I used to have a wine prejudice.
When I say “used to,” I mean that I’m reaching the eleventh step of my program; I have cooked food and paired it with an oaked Chardonnay.
Oak has always been somewhat an issue for me with wine. In general I like oak. It does the things with wines that most of us favor- it adds a touch of vanilla, spice, nuttiness or even chocolate. But if overused, it can nearly ruin a wine. In short, it can provoke a wine to start smelling like a wood chip, or in the case of the extremely oak-sensitive Chardonnay, the original flavor of Cornuts. Perhaps needless to say, this can make for a difficult wine and food pairing.
Because such a wine can be so hard to pair with food, in the past, I have avoided answering questions about what to eat with an oaky Chardonnay. Or rather, I told people that such a Chardonnay was best paired with a sunset and a deck chair. In fact, while co-teaching a recent wine class at work I quoted the old standby pairings spouted by Chardonnay geeks- corn soup, scallops with cream sauce, ya da ya da- but then finished my round-up by referring to one particularly oaky Chardonnay as “an after-work, before or after dinner wine- not good with food.”
Then, a couple weeks later, I paired a dinner to an oaky Chardonnay left over from the wine bar, and I loved it.
Winos often say that oak loves fat. I do too, so you’d think that I would have opened up my heart earlier to an oaky Chardonnay (and by oaky, I don’t mean super oaky to the point of smelling like a cedar chip). But before my turning point meal, I had never really tasted such a wine with a good, lush (aka, fatty) meal. I had always tried it as cocktail wine, which I still dislike.
But my heard turned when a couple nights ago when I paired the remnants of a bottle of Chardonnay with a whole lot of butter.
In honor of Halloween, I cooked a squash and fall inspired meal. Frisee and persimmon salad for the first course and butternut squash and leek ravioli with a browned butter and sage sauce to follow.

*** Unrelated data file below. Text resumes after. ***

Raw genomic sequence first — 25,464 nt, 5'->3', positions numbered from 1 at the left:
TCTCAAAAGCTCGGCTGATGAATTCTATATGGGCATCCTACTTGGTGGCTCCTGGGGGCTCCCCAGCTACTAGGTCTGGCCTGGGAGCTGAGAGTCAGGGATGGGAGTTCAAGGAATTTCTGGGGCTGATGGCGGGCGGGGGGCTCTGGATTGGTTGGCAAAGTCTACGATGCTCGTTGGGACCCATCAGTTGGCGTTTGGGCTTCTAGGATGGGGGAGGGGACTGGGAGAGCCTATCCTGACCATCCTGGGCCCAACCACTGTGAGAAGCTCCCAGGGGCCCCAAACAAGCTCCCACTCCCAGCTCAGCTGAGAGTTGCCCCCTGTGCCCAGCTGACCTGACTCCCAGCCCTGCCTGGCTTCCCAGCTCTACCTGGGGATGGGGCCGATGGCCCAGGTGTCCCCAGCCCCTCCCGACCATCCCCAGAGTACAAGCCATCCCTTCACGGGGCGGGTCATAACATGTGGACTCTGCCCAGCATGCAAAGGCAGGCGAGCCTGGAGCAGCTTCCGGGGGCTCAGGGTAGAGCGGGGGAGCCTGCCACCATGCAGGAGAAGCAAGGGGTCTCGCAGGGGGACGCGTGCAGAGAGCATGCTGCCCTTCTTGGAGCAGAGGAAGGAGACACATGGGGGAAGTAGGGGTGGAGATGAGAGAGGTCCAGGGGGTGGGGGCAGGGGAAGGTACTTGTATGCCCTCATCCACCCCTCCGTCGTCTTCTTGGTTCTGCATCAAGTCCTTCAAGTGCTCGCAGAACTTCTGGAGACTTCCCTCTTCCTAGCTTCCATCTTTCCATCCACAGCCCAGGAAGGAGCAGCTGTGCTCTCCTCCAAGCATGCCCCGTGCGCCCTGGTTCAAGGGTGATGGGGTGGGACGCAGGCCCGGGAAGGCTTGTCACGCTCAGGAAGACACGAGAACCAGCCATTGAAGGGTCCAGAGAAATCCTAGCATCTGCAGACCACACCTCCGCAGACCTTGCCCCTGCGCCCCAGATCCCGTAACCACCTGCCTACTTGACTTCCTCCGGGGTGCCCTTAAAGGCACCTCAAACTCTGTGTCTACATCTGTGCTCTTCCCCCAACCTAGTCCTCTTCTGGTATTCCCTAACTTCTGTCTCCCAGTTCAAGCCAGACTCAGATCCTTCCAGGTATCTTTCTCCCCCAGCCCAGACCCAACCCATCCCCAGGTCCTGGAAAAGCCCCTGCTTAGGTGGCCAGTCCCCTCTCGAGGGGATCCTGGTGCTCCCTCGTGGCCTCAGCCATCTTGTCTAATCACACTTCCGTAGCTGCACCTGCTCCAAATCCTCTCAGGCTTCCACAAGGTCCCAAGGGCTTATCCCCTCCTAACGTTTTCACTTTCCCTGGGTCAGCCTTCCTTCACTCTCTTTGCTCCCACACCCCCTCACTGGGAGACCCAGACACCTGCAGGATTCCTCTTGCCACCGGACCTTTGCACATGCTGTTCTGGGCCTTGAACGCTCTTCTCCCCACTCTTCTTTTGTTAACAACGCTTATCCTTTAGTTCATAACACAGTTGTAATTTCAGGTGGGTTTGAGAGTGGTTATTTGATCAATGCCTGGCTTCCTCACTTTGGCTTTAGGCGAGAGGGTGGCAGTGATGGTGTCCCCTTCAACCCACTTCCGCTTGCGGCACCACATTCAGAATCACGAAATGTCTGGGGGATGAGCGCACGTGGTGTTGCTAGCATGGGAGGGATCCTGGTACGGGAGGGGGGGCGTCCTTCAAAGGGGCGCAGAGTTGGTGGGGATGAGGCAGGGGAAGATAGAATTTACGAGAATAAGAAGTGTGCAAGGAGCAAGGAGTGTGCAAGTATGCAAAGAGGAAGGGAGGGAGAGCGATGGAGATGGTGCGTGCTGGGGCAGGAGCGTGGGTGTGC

The browned butter was what convinced me that the Chardonnay heads were right about the grape liking fat. Case in point: I have to had browned at least half a cube of butter for the sauce, and the caramel, nutty notes imparted to the wine by oak mimicked the same flavors in the butter, and dare I be so staright-forward, tasted awesome with the butter fat. Furthermore, I learned that Chardonnay loves foods that even sound like fat, or butter, like butternut squash. The oak just gave the buttery goods a big hug.
Lastly, a cooking hint- making ravioli at home so you can have something to put tons of butter on is super easy to do. Just buy the won-ton wrappers in the refrigerated section marked “Asian foods” in your grocery store instead of buying or making pasta sheets. Then, make a simple filling, and plop about a half-teaspoon to a teaspoon of it in the center of a won-ton square. Dab the square lightly with water from the filling to the edge of the sheet, lay another wrapper over the filling, and press the new square into the old one until all air bubbles have been released and the two wrappers are stuck to each other. To cook, place in lightly boiling water in a shallow pan for about five minutes. Then drain, and pour browned butter all over it. Or maybe a creamy, garlicky sauce instead. Because Chardonnay likes cream too.